WASHINGTON -- A three-judge U.S. District Court panel has sided with Belmont Abbey College in its case against the Obama administration over the requirement in the Patient Protection and Affordable Care Act that employers must provide free contraceptives in employee insurance plans.
In a decision announced Tuesday, the judges ordered administration officials to rewrite the law, so it will not force religious institutions to offer contraceptives.
Belmont Abbey College, a Roman Catholic institution in Gaston County, had sued the Obama administration over the Obamacare mandate. College officials said it would require the school to act in a manner contradictory to church teachings.
Roman Catholic doctrine is opposed to the use of artificial birth control.
“Christmas came early this year,” Belmont Abbey College President William Thierfelder said in a statement released Wednesday.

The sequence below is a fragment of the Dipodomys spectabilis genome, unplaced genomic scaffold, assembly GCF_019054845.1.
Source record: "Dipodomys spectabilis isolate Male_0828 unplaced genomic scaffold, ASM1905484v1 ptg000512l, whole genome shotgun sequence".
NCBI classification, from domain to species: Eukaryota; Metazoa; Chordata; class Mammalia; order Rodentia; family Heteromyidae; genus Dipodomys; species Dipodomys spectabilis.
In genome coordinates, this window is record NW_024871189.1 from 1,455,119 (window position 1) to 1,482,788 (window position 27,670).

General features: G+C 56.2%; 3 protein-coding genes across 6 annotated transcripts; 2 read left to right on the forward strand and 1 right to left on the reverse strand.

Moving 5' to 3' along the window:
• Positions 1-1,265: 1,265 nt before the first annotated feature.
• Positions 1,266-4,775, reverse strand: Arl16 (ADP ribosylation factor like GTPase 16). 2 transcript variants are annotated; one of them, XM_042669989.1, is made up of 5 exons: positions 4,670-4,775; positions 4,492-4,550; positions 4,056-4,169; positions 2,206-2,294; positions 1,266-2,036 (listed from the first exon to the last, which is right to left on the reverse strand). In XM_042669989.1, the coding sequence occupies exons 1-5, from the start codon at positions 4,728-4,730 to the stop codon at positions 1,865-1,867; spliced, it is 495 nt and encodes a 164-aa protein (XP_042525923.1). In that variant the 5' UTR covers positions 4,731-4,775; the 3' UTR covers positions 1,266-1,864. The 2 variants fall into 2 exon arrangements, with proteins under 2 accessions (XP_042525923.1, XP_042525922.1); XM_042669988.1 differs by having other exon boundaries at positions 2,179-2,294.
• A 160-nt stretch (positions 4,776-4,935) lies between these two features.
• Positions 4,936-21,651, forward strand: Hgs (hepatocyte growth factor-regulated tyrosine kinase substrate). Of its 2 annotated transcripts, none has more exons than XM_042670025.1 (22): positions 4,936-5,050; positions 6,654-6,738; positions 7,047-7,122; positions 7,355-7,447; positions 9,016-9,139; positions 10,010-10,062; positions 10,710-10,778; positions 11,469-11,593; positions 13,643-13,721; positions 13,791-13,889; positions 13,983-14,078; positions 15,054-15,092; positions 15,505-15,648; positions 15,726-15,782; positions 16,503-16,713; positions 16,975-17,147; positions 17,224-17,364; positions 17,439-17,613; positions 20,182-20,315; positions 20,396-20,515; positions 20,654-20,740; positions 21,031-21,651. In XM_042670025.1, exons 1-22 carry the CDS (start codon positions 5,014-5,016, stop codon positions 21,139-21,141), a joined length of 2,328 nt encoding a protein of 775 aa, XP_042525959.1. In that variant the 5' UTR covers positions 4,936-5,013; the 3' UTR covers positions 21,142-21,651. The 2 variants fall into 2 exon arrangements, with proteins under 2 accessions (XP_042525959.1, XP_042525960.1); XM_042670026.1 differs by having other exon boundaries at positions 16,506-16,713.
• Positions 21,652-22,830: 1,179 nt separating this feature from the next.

Attorneys for the college and the Obama administration presented oral arguments Friday before Judges A. Raymond Randolph, Merrick Garland and Thomas Griffith.
In the decision, the judges noted that attorneys from the Department of Health and Human Services said the Obama administration would not require religious institutions to comply with the mandate and said the government would develop “a different rule” for employers such as Belmont Abbey.
The judges said they will hold the government “at its word” to make such a change in the law. The court did not overturn the requirement that free contraceptives be provided in health insurance plans, but it ordered the administration to provide exemptions for religious organizations.
The government has until March 31 to rewrite the law, judges said.